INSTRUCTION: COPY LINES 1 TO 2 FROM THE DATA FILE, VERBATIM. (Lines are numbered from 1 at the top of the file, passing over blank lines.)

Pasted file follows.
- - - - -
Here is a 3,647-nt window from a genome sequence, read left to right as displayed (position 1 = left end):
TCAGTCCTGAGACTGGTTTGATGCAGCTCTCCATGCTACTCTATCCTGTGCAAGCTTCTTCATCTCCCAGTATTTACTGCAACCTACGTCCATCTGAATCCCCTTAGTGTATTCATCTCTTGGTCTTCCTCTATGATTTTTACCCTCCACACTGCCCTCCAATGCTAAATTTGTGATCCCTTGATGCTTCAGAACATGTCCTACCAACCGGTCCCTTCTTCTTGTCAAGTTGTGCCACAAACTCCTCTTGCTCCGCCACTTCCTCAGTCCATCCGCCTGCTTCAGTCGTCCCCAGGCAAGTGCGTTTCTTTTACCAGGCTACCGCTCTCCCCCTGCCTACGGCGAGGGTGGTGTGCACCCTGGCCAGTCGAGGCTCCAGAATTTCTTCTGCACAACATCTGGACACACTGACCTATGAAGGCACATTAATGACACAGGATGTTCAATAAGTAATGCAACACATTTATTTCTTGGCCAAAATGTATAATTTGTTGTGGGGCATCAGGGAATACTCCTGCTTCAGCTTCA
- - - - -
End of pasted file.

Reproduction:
Here is a 3,647-nt window from a genome sequence, read left to right as displayed (position 1 = left end):
TCAGTCCTGAGACTGGTTTGATGCAGCTCTCCATGCTACTCTATCCTGTGCAAGCTTCTTCATCTCCCAGTATTTACTGCAACCTACGTCCATCTGAATCCCCTTAGTGTATTCATCTCTTGGTCTTCCTCTATGATTTTTACCCTCCACACTGCCCTCCAATGCTAAATTTGTGATCCCTTGATGCTTCAGAACATGTCCTACCAACCGGTCCCTTCTTCTTGTCAAGTTGTGCCACAAACTCCTCTTGCTCCGCCACTTCCTCAGTCCATCCGCCTGCTTCAGTCGTCCCCAGGCAAGTGCGTTTCTTTTACCAGGCTACCGCTCTCCCCCTGCCTACGGCGAGGGTGGTGTGCACCCTGGCCAGTCGAGGCTCCAGAATTTCTTCTGCACAACATCTGGACACACTGACCTATGAAGGCACATTAATGACACAGGATGTTCAATAAGTAATGCAACACATTTATTTCTTGGCCAAAATGTATAATTTGTTGTGGGGCATCAGGGAATACTCCTGCTTCAGCTTCA